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Financial Development and Financial Crises: Lessons from the Early United States

  • Peter L. Rousseau

Abstract

The financial history of the United States is unique in that it includes multiple experiments with currency and banking systems that were accompanied by the rapid emergence of financial markets. This history is also reasonably well documented, and includes relatively frequent disruptions in the form of financial crises. More importantly, the U.S. experience from the colonial period through World War I holds lessons for understanding the interrelated roles of financial development, globalization, and financial crises in economic growth and stability, and these lessons are not entirely remote from the global events of 2007–2009. This chapter highlights some of these lessons through a financial historiography of the period that emphasizes the key role of central banks in economic stability, the dangers of allowing political expediency to drive economic outcomes, and the pitfalls of allowing either to gain excessive influence over financial and monetary policies.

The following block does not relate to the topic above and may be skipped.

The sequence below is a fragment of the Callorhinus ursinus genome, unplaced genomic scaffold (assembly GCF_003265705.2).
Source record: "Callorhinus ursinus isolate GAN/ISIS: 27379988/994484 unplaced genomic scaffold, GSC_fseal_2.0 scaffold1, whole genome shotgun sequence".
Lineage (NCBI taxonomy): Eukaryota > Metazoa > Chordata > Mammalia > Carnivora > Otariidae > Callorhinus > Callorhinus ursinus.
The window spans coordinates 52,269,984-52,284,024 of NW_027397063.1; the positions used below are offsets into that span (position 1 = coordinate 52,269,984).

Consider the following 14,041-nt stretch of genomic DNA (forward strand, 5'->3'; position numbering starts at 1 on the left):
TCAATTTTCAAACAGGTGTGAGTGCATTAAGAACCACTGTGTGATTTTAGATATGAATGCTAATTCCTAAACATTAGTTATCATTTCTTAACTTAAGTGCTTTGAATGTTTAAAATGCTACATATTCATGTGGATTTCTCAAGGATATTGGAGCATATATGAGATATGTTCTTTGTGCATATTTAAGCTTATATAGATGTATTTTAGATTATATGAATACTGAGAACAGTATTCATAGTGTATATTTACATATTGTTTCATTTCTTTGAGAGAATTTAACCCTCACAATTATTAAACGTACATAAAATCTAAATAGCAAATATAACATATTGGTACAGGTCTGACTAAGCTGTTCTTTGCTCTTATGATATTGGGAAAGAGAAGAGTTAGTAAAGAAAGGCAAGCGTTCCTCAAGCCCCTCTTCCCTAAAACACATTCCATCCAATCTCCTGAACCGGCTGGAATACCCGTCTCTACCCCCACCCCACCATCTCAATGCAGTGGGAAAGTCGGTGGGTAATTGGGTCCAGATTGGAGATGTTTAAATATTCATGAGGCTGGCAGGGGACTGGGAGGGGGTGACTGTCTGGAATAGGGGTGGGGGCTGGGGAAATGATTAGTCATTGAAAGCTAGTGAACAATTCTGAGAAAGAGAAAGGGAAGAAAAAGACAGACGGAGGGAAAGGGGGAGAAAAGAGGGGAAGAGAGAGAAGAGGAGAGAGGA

Keywords

Monetary Policy Central Bank Federal Government Banking System Federal Reserve 
These keywords were added by machine and not by the authors. This process is experimental and the keywords may be updated as the learning algorithm improves.

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© Peter L. Rousseau 2016

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  • Peter L. Rousseau

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